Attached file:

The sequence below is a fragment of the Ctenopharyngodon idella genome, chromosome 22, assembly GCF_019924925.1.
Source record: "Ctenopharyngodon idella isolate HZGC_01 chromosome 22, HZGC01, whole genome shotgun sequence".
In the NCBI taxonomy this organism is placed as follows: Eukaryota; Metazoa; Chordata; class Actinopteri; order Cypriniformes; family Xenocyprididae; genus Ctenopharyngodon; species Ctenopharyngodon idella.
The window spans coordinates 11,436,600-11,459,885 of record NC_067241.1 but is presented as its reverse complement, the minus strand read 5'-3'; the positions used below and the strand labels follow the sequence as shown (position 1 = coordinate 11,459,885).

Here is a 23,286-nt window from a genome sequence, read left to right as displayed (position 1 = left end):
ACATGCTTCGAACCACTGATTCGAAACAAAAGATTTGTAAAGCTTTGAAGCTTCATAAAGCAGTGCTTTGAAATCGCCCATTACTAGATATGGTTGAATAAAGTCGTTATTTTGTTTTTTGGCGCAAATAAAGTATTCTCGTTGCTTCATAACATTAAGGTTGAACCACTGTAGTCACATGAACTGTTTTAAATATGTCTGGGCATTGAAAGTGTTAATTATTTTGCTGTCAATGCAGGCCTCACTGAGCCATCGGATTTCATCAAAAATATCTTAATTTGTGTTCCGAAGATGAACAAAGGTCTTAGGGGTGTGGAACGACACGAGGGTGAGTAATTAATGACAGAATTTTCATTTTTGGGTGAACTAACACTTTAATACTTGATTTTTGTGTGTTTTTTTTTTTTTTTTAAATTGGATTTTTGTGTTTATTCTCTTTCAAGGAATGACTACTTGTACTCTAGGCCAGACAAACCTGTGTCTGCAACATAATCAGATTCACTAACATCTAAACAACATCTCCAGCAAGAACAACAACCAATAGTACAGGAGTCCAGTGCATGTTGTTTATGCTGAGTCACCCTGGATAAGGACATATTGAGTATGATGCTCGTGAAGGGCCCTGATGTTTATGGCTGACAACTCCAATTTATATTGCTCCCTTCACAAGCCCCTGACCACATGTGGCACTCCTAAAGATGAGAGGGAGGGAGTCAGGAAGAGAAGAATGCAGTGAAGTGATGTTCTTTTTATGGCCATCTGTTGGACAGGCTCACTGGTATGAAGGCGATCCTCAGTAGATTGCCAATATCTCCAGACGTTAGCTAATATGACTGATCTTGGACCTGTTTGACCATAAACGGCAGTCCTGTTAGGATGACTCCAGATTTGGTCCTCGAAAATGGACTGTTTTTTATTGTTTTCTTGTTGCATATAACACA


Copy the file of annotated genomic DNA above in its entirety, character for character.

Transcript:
The sequence below is a fragment of the Ctenopharyngodon idella genome, chromosome 22, assembly GCF_019924925.1.
Source record: "Ctenopharyngodon idella isolate HZGC_01 chromosome 22, HZGC01, whole genome shotgun sequence".
In the NCBI taxonomy this organism is placed as follows: Eukaryota; Metazoa; Chordata; class Actinopteri; order Cypriniformes; family Xenocyprididae; genus Ctenopharyngodon; species Ctenopharyngodon idella.
The window spans coordinates 11,436,600-11,459,885 of record NC_067241.1 but is presented as its reverse complement, the minus strand read 5'-3'; the positions used below and the strand labels follow the sequence as shown (position 1 = coordinate 11,459,885).

Here is a 23,286-nt window from a genome sequence, read left to right as displayed (position 1 = left end):
ACATGCTTCGAACCACTGATTCGAAACAAAAGATTTGTAAAGCTTTGAAGCTTCATAAAGCAGTGCTTTGAAATCGCCCATTACTAGATATGGTTGAATAAAGTCGTTATTTTGTTTTTTGGCGCAAATAAAGTATTCTCGTTGCTTCATAACATTAAGGTTGAACCACTGTAGTCACATGAACTGTTTTAAATATGTCTGGGCATTGAAAGTGTTAATTATTTTGCTGTCAATGCAGGCCTCACTGAGCCATCGGATTTCATCAAAAATATCTTAATTTGTGTTCCGAAGATGAACAAAGGTCTTAGGGGTGTGGAACGACACGAGGGTGAGTAATTAATGACAGAATTTTCATTTTTGGGTGAACTAACACTTTAATACTTGATTTTTGTGTGTTTTTTTTTTTTTTTTAAATTGGATTTTTGTGTTTATTCTCTTTCAAGGAATGACTACTTGTACTCTAGGCCAGACAAACCTGTGTCTGCAACATAATCAGATTCACTAACATCTAAACAACATCTCCAGCAAGAACAACAACCAATAGTACAGGAGTCCAGTGCATGTTGTTTATGCTGAGTCACCCTGGATAAGGACATATTGAGTATGATGCTCGTGAAGGGCCCTGATGTTTATGGCTGACAACTCCAATTTATATTGCTCCCTTCACAAGCCCCTGACCACATGTGGCACTCCTAAAGATGAGAGGGAGGGAGTCAGGAAGAGAAGAATGCAGTGAAGTGATGTTCTTTTTATGGCCATCTGTTGGACAGGCTCACTGGTATGAAGGCGATCCTCAGTAGATTGCCAATATCTCCAGACGTTAGCTAATATGACTGATCTTGGACCTGTTTGACCATAAACGGCAGTCCTGTTAGGATGACTCCAGATTTGGTCCTCGAAAATGGACTGTTTTTTATTGTTTTCTTGTTGCATATAACACA